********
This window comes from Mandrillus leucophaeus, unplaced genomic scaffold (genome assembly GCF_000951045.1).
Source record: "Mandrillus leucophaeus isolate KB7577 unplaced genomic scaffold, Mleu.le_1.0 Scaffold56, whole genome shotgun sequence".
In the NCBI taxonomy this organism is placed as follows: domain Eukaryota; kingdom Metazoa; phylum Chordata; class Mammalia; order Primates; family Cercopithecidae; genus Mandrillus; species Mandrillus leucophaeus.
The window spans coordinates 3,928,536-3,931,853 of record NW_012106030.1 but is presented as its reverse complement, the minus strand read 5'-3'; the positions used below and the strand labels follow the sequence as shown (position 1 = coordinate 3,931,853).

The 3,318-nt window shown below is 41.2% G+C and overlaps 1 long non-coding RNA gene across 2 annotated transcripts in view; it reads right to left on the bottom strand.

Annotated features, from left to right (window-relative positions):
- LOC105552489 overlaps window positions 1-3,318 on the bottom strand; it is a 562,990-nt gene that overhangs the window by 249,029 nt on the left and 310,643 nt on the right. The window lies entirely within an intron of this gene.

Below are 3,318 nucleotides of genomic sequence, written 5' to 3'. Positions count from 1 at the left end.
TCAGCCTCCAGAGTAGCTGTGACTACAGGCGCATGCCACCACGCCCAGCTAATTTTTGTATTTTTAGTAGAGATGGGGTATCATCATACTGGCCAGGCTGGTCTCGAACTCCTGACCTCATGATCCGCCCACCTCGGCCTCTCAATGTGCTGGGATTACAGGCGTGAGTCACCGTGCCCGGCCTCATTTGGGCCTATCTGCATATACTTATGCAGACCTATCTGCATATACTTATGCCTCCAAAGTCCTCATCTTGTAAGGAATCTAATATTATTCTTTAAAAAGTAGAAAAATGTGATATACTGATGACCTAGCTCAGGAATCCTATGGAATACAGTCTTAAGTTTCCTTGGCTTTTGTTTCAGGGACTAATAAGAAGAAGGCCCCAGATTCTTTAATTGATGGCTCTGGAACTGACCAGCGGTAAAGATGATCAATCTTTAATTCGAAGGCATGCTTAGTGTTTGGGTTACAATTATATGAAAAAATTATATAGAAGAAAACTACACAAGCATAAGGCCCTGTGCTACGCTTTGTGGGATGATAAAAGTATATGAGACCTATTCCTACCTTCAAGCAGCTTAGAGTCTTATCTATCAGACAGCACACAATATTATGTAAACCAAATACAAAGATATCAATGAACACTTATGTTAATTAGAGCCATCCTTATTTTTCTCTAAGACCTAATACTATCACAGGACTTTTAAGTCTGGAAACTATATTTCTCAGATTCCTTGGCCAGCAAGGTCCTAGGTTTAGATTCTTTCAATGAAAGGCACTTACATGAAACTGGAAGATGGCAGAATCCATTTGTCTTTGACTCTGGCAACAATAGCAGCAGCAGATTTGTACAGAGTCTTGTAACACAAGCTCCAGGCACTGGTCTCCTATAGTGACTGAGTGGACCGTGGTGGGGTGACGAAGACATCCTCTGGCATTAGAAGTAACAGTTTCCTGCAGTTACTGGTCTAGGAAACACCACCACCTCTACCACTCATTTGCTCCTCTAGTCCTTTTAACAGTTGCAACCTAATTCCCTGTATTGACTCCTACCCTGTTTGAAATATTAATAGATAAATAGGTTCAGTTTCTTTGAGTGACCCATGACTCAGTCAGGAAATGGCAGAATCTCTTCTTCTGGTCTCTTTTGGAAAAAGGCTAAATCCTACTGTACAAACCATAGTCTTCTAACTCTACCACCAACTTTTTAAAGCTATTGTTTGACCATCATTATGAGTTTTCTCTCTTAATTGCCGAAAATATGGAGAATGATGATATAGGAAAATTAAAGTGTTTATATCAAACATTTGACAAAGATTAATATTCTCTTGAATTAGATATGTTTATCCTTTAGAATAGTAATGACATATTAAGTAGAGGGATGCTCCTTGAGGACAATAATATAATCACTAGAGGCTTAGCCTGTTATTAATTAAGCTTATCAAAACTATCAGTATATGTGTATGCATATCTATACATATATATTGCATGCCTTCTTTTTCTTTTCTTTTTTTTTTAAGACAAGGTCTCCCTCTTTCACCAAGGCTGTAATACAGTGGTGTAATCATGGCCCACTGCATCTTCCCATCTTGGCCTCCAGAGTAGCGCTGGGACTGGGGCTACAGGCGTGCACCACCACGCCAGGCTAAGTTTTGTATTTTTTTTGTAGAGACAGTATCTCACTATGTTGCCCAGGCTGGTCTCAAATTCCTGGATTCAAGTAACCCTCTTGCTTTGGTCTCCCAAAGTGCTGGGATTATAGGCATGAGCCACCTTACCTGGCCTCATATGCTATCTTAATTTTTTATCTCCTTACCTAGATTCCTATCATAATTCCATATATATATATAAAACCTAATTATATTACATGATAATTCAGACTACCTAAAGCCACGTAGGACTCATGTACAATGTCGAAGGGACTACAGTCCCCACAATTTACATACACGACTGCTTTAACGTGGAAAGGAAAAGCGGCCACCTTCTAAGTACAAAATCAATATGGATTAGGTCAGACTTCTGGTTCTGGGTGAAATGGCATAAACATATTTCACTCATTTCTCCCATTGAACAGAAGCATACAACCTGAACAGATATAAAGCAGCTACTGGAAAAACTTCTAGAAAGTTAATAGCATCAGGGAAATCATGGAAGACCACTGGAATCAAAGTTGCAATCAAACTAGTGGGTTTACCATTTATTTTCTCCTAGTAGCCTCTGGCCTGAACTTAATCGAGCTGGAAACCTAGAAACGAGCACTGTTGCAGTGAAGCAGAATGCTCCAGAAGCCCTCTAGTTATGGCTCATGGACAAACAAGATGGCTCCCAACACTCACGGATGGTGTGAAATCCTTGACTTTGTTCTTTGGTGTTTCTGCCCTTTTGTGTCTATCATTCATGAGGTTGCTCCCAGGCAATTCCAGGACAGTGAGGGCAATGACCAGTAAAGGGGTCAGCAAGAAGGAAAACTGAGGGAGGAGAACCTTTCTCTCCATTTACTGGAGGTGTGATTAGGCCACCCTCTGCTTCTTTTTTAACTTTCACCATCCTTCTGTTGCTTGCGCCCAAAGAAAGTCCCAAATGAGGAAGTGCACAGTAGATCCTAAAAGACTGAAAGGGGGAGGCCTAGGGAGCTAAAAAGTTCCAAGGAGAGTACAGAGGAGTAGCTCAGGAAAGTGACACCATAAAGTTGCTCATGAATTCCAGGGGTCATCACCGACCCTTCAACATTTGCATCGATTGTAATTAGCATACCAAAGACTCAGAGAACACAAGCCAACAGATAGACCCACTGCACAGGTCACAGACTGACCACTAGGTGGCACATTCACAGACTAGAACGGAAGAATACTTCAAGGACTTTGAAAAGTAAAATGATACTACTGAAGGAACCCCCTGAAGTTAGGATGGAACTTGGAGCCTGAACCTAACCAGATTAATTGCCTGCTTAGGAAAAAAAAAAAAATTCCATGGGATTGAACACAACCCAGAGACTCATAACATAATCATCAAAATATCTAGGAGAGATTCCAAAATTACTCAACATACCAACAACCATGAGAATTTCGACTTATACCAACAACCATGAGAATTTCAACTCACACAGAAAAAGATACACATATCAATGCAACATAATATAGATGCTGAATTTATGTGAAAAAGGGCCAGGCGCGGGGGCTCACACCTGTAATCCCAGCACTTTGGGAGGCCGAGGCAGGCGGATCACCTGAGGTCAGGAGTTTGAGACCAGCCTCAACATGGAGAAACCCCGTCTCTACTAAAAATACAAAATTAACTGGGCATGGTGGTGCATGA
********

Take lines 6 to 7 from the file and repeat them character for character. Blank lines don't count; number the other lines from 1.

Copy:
Annotated features, from left to right (window-relative positions):
- LOC105552489 overlaps window positions 1-3,318 on the bottom strand; it is a 562,990-nt gene that overhangs the window by 249,029 nt on the left and 310,643 nt on the right. The window lies entirely within an intron of this gene.